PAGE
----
Eating in Mongolia is pretty straightforward, and is little changed from the dining traditions recorded by Marco Polo when he crossed this land 700 years ago. As our guide stated on a number of occasions, the Mongolian diet is “meat. We eat meat.” It was certainly something he consumed with relish. But in all fairness, while his assessment isn’t far from the truth, it is a slight oversimplification.
Salads have become fairly common because of Russian occupation for much of the 20th century, and they appear at virtually every meal, including breakfast. (Well, in towns they’re common. The fifty percent of the population that is still nomadic and living traditionally doesn’t have salad.) The salads tend toward beets, carrots, and cabbage, inevitably shredded, singly or combined, with either a vinaigrette or mayonnaise, and usually with garlic. Soup is commonly served at lunch and dinner, and ranges from Russian borscht to traditional Mongolian mutton soup with handmade noodles. Desserts are rare (maybe why they all have great teeth).
Dairy products are very important. It seems as if everything with four feet gets milked: cows, horses, yaks, camels, sheep, goats, reindeer. The most famous Mongolian beverage—the national drink, in fact—is airag, which is fermented mare’s milk. It’s actually quite pleasant, tasting a bit like yogurt. (In a culture with few vegetables and even fewer fruits available, mare’s milk offers the surprising blessing of being an excellent source of Vitamin C.) In addition to the airag, we also had fermented camel’s milk, which was thicker. Milk tea, which is very popular, is made by heating milk and tea together, often with the addition of a pinch of salt. Our milk tea up north was made with reindeer milk, while in the Gobi it was made with camel milk. Dried milk (in blocks) and cheese are also produced. Of course, if you don’t have refrigeration, you don’t have a lot of other options. And the whey left after cheese is made can be fermented into a kind of mild, sweet vodka. So nothing is wasted.Then there is meat. And there is a lot of meat. Mutton is the most popular meat, though yak and goat are also common (yak in colder regions, goat in warmer). Mutton is particularly important for celebrations, as we learned during our visit with the nomads. In addition, it is also possible to find reindeer, horse, or camel on the menu, depending where you’re dining. Meat may be roasted, boiled, fried, or simply torn into strips and dried.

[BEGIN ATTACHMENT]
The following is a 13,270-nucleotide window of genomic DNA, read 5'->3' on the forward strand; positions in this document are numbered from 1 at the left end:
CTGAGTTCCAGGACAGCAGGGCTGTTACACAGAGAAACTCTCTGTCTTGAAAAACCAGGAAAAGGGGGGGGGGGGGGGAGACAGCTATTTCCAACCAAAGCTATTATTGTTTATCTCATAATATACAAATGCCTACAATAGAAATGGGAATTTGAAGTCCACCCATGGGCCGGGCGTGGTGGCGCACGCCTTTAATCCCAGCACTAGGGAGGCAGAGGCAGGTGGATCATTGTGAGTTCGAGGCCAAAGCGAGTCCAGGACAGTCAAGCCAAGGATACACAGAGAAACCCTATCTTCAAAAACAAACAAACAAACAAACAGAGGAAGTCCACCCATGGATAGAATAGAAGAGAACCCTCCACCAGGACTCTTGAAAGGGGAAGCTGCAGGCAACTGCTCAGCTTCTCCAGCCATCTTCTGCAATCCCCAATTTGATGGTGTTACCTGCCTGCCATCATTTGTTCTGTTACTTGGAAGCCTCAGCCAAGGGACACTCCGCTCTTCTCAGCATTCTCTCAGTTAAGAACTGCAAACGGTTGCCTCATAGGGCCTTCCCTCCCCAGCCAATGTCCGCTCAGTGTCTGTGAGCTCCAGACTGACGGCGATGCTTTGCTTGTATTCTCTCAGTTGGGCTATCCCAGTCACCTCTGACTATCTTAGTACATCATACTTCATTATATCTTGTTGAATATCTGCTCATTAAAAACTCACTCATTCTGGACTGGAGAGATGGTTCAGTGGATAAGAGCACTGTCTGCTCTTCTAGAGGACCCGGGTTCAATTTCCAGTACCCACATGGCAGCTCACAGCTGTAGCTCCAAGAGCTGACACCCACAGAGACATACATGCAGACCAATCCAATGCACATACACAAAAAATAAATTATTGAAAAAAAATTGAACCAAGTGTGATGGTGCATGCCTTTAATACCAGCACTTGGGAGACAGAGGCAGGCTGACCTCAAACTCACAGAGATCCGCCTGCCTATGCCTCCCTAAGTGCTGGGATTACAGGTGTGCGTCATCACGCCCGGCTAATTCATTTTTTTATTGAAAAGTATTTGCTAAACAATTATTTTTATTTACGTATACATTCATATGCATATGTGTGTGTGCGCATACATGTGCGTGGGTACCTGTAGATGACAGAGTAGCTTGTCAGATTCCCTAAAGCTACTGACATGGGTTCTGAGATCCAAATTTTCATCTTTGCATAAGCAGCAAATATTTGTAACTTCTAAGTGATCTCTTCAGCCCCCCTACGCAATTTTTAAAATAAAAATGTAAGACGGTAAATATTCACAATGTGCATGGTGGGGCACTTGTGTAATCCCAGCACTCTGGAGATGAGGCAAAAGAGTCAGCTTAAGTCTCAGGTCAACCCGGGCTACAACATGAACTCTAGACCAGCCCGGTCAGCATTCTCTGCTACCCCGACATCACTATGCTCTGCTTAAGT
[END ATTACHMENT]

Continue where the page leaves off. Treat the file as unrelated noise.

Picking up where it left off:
The traditional way of cooking a goat is to clean it out, fill it with hot rocks, close it up, and wait until it’s done. This creates incredibly tender, juicy meat that practically falls off the bones. Sheep is cooked in a similar way, but is cut up and layered in a container with the hot rocks until it, too, is meltingly tender. When the meat is served, the still-warm rocks are handed to guests, who pass them from hand to hand. This is thought to bring health; it is definitely relaxing, and gets one’s hands “pre-greased” before digging into dinner.
Meat-filled dumplings are common, especially during holidays and festivals. There are basically two kinds. The larger dumplings are buutz, pronounced “boats.” They are steamed and are not entirely unlike Chinese dumplings, except that the Chinese don’t like beef or mutton, which is what you’ll normally find in buutz, along with a good bit of garlic. The smaller dumplings are bansch. They can be steamed, fried, or boiled in soup or served in milk tea. A third meat-filled item, huushuur, is sometimes also referred to as a dumpling, but this substantial filled-dough pocket is more like a Mongolian version of a Cornish pastie.
An interesting note about Mongolia’s dumplings is that it is likely that the reason dumplings are enjoyed pretty much from Korea across China and Russia and into Eastern Europe is that this represents the extent of Mongolia’s empire, and the world as a whole has never missed the opportunity to pick up a new food form, even from invading “barbarians.”